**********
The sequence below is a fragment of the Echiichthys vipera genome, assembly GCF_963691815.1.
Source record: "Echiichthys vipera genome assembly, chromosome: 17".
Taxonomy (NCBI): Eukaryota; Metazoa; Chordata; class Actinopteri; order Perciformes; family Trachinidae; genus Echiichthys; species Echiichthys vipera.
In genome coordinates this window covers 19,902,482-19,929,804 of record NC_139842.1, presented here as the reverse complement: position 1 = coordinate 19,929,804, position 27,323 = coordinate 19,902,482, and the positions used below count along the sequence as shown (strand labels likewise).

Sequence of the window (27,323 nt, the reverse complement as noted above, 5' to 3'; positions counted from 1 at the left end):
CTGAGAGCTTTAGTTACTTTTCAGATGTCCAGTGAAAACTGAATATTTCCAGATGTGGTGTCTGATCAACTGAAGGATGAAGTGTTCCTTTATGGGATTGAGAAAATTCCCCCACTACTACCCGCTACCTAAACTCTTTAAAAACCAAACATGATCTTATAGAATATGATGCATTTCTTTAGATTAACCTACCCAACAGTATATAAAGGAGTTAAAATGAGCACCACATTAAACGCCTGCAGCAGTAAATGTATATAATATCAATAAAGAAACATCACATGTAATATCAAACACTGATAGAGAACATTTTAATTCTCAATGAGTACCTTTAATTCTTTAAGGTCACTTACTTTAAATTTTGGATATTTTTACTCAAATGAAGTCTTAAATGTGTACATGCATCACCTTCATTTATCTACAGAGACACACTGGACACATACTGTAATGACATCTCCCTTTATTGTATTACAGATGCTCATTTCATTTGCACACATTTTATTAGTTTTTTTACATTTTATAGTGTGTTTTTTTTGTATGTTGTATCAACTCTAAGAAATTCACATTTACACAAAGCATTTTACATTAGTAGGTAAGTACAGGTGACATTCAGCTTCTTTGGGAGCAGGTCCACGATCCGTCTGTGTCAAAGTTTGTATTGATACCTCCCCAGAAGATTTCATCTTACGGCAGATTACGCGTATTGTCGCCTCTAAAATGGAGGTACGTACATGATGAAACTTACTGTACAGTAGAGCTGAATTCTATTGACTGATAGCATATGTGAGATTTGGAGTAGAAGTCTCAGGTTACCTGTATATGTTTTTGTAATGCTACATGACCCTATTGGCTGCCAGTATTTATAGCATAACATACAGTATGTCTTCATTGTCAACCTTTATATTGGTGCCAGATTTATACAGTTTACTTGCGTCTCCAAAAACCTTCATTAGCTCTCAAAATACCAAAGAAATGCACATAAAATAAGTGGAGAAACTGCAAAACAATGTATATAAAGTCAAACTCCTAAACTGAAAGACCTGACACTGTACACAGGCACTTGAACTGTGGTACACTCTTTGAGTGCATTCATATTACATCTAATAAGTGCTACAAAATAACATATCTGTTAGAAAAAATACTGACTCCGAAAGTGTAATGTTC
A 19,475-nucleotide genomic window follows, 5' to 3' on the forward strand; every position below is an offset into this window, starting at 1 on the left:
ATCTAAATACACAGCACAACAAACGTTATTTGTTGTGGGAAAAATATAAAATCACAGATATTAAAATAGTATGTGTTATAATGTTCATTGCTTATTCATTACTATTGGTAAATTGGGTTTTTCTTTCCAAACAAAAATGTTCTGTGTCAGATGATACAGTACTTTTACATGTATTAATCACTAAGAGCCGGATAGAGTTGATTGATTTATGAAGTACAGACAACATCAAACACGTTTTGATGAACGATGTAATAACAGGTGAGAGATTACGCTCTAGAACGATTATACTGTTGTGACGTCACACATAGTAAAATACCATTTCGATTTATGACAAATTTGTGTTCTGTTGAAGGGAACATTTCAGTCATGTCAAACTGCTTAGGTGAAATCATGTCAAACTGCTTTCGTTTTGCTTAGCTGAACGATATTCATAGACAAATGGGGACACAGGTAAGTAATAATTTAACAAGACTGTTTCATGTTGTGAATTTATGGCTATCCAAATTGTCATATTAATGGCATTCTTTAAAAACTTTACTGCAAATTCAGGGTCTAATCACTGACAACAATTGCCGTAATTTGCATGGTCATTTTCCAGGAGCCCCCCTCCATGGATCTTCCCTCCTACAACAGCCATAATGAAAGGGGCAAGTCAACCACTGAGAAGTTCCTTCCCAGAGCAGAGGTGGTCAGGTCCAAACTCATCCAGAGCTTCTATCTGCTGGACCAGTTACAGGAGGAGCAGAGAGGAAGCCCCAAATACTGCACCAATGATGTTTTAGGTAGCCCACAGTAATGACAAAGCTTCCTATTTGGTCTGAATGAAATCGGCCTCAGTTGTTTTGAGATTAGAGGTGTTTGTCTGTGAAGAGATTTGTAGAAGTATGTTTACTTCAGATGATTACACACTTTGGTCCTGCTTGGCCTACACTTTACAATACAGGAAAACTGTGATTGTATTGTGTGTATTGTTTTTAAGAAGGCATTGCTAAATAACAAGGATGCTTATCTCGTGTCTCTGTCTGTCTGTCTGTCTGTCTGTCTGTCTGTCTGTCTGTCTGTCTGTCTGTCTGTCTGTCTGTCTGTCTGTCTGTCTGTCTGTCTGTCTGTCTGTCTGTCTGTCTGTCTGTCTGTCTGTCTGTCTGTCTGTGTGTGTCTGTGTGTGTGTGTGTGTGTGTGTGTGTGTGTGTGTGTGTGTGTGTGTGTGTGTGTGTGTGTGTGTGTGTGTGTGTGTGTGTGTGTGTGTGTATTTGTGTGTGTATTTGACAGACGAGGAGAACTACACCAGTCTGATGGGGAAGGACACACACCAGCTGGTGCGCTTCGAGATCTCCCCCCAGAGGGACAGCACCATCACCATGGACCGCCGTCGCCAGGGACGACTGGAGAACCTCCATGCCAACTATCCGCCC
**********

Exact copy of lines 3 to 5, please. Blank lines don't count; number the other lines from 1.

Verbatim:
Taxonomy (NCBI): Eukaryota; Metazoa; Chordata; class Actinopteri; order Perciformes; family Trachinidae; genus Echiichthys; species Echiichthys vipera.
In genome coordinates this window covers 19,902,482-19,929,804 of record NC_139842.1, presented here as the reverse complement: position 1 = coordinate 19,929,804, position 27,323 = coordinate 19,902,482, and the positions used below count along the sequence as shown (strand labels likewise).

Sequence of the window (27,323 nt, the reverse complement as noted above, 5' to 3'; positions counted from 1 at the left end):